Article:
ColombiaOne.comColombia newsAmnesty Expunges Records of 9,600 Former FARC Guerrillas in Colombia

Amnesty Expunges Records of 9,600 Former FARC Guerrillas in Colombia


Amnesty FARC Colombia
Colombia’s special peace court orders 9,600 former FARC guerrillas to be cleared of crimes under presidential amnesty – Credit: / @JEP_Colombia

The Colombian justice system has ordered the expungement of the criminal records of 9,600 former guerrillas of the extinct FARC in application of the amnesty. This was ordered by the court called the Special Jurisdiction for Peace (JEP), the transitional justice mechanism created by the Colombian state in 2017 following the peace agreements with the FARC. Transitional justice is a set of judicial and political measures used as reparations for massive human rights violations following a conflict.

The JEP was created to judge, under these premises, the crimes of the extinct FARC, just as in 2006 the Justice and Peace Law did the same with the demobilized paramilitaries of the United Self-Defense Forces of Colombia (AUC).

This type of justice is based on the legal principle of Truth, Justice, Reparation and Non-Repetition and is customary for overcoming internal armed conflicts or processes of political transition from dictatorships to democracies. In the specific case of former FARC guerrillas, the pardon measure only applies to “political crimes” committed by former combatants who received amnesties during the government of President Santos (2010-2018).

Amnesty application in Colombia

In this way, the Amnesty or Pardon Chamber of the JEP ordered the National Police, other Colombian police bodies and Interpol to eliminate the judicial records of 9,600 peace signatories of the extinct FARC who received amnesties through the Presidential decree, for political crimes committed during the armed conflict.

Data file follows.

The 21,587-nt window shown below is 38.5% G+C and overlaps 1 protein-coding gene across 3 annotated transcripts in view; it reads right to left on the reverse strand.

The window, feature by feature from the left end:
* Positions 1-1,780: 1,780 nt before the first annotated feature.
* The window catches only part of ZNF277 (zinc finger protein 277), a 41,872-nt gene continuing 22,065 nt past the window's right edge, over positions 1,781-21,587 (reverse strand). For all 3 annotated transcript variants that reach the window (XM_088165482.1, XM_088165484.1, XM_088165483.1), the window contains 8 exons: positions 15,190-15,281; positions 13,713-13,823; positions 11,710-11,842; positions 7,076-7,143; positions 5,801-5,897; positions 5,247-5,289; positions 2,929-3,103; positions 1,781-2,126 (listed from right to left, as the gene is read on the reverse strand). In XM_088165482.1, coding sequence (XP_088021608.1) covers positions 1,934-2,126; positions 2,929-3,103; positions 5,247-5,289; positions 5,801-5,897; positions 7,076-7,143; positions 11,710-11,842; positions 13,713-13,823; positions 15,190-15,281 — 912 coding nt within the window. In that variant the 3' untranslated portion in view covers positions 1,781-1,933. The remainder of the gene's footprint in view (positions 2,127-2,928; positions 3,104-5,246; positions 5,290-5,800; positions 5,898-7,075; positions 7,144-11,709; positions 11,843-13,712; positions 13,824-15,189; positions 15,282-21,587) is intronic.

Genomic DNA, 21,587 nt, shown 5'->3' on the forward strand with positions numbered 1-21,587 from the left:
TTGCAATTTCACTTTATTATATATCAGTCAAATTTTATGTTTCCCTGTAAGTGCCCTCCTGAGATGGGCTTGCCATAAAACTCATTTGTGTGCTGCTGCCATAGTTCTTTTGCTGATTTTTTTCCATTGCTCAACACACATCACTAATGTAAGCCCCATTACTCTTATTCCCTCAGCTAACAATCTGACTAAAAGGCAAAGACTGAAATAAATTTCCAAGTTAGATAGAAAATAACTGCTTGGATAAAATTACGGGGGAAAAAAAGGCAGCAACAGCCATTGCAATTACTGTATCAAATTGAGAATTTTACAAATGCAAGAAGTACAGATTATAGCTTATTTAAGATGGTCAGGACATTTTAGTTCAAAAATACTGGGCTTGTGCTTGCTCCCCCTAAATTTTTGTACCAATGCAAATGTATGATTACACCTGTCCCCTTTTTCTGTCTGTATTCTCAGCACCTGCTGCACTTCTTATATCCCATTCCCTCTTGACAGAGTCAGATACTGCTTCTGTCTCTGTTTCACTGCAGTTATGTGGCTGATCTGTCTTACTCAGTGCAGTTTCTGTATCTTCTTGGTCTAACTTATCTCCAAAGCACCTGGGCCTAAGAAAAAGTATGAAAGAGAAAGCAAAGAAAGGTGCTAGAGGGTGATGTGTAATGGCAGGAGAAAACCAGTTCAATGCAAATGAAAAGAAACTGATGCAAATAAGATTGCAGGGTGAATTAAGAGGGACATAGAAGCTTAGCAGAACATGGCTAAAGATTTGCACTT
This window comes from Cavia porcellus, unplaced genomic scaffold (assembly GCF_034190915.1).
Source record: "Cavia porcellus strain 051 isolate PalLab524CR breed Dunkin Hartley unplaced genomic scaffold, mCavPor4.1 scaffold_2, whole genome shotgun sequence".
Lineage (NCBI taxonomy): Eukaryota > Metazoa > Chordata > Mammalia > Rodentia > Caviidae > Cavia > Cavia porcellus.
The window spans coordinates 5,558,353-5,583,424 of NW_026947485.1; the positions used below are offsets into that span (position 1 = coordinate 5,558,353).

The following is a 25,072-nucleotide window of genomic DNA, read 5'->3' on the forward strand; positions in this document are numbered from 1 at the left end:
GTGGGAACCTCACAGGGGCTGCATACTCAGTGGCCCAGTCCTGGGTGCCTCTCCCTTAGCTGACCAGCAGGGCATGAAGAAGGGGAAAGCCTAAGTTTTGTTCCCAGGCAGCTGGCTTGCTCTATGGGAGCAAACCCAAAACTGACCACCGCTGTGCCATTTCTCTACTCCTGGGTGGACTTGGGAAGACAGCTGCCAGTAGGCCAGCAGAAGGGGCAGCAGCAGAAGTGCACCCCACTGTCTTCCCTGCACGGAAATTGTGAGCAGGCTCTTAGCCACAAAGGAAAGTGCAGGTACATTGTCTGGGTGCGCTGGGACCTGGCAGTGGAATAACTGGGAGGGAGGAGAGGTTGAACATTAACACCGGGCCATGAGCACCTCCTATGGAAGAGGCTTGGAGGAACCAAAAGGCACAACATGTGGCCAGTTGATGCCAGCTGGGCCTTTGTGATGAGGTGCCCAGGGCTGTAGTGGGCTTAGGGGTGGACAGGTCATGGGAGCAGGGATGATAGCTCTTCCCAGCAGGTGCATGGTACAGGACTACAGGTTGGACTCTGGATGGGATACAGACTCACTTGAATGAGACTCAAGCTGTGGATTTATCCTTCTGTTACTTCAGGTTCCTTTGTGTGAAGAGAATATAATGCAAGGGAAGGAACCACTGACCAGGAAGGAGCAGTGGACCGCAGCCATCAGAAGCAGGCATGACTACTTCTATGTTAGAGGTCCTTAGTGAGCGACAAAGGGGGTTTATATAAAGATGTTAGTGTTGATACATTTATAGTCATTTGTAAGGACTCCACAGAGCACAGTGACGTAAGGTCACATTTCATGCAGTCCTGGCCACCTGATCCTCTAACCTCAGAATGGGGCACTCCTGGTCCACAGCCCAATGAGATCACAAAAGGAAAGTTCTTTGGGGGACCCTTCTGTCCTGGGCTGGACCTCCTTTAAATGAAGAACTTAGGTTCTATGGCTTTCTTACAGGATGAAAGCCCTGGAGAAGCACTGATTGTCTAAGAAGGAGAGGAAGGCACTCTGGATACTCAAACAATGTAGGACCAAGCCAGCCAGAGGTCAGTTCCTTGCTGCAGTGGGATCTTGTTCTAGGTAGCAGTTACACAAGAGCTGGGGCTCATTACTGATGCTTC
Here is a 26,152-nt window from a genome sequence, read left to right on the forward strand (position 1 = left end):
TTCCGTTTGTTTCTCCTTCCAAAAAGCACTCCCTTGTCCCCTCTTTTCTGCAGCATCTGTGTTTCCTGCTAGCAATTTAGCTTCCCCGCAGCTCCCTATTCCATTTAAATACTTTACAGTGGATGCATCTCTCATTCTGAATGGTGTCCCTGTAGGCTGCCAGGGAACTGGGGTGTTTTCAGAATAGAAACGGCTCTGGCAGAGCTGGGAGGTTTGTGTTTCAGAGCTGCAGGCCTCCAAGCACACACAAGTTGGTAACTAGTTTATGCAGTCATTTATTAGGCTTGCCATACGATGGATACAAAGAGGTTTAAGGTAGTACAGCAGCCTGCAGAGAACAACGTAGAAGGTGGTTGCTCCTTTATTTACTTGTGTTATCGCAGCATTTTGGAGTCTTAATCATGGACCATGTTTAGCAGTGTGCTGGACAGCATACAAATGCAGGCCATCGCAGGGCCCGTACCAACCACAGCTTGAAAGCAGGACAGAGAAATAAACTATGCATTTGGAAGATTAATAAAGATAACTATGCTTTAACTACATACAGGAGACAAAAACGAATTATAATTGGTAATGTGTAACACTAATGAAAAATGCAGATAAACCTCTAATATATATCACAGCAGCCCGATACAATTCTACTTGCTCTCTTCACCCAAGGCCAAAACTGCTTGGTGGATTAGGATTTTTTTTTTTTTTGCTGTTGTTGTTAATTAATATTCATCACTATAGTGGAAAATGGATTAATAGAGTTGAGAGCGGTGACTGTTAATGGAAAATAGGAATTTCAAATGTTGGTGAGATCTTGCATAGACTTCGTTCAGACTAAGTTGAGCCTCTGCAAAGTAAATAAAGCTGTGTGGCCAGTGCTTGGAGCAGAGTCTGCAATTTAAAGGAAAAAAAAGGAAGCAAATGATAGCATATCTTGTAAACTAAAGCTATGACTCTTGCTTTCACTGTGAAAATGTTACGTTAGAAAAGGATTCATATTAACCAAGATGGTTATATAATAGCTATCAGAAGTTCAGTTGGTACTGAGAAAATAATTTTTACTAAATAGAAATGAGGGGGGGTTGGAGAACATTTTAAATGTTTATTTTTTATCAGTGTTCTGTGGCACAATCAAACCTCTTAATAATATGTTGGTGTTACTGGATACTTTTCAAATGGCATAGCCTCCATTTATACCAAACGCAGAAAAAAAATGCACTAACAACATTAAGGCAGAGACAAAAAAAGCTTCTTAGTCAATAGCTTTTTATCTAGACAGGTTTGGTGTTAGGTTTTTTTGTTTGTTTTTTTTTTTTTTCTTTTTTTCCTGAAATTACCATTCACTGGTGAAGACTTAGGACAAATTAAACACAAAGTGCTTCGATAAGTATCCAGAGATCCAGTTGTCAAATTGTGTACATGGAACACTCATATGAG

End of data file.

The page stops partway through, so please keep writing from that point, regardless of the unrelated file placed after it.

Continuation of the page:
The objective of these amnesties is to “guarantee their reincorporation in an effective manner,” according to the transitional tribunal’s report. Likewise, “the peace signatories who received these amnesties, in compliance with the Peace Agreement, are not linked to war crimes and crimes against humanity,” the JEP communiqué clarified.

The decision is important and comes shortly after the unease expressed by the former FARC leadership, when it claimed a couple of months ago that the JEP caused “serious alterations” to the peace agreement. At that time, members of the last FARC leadership, all of whom are now members of the legal party Comunes, sent a letter to Colombian President Gustavo Petro in which they expressed their annoyance at the “endless opening of macro-cases,” which distances the idea of closing the cases to be investigated.

This, the letter assured the head of state, “seriously violates the legal security of the participants” and may cause delays in complying with the timeframe for which the JEP was designed.

The Peace Agreement with the Colombian State

A total of 13,609 FARC members joined the Peace Agreement signed with the Colombian State in 2016. Ninety-five percent of them are now moving towards reincorporation into civilian life, after years, in some cases decades, of illegal armed activity.

Of that total, 9,600 people now have clean criminal records, which will help them in their social reintegration. In fact, this was the argument put forward by the JEP to order the expungement of their records, since the permanence of their names in the judicial records “affects their freedom, good name and habeas data”, hindering their “labor, family and social stability”.

With this, the JEP recalls that the extinct FARC guerrillas have received 9,600 amnesties granted by nine presidential decrees, 1,409 by the ordinary justice system between the signing of the 2016 Peace Agreement and the beginning of the operation of the JEP, one year later, and 600 by the Amnesty or Pardon Chamber. This adds up to a total of 11,609 persons granted amnesty.

Of that total, the 9,600 who received amnesties by presidential decree during the government of President Santos are the ones who will have their criminal record expunged. All of them are former guerrillas who had cases for political crimes such as rebellion, sedition and assault.

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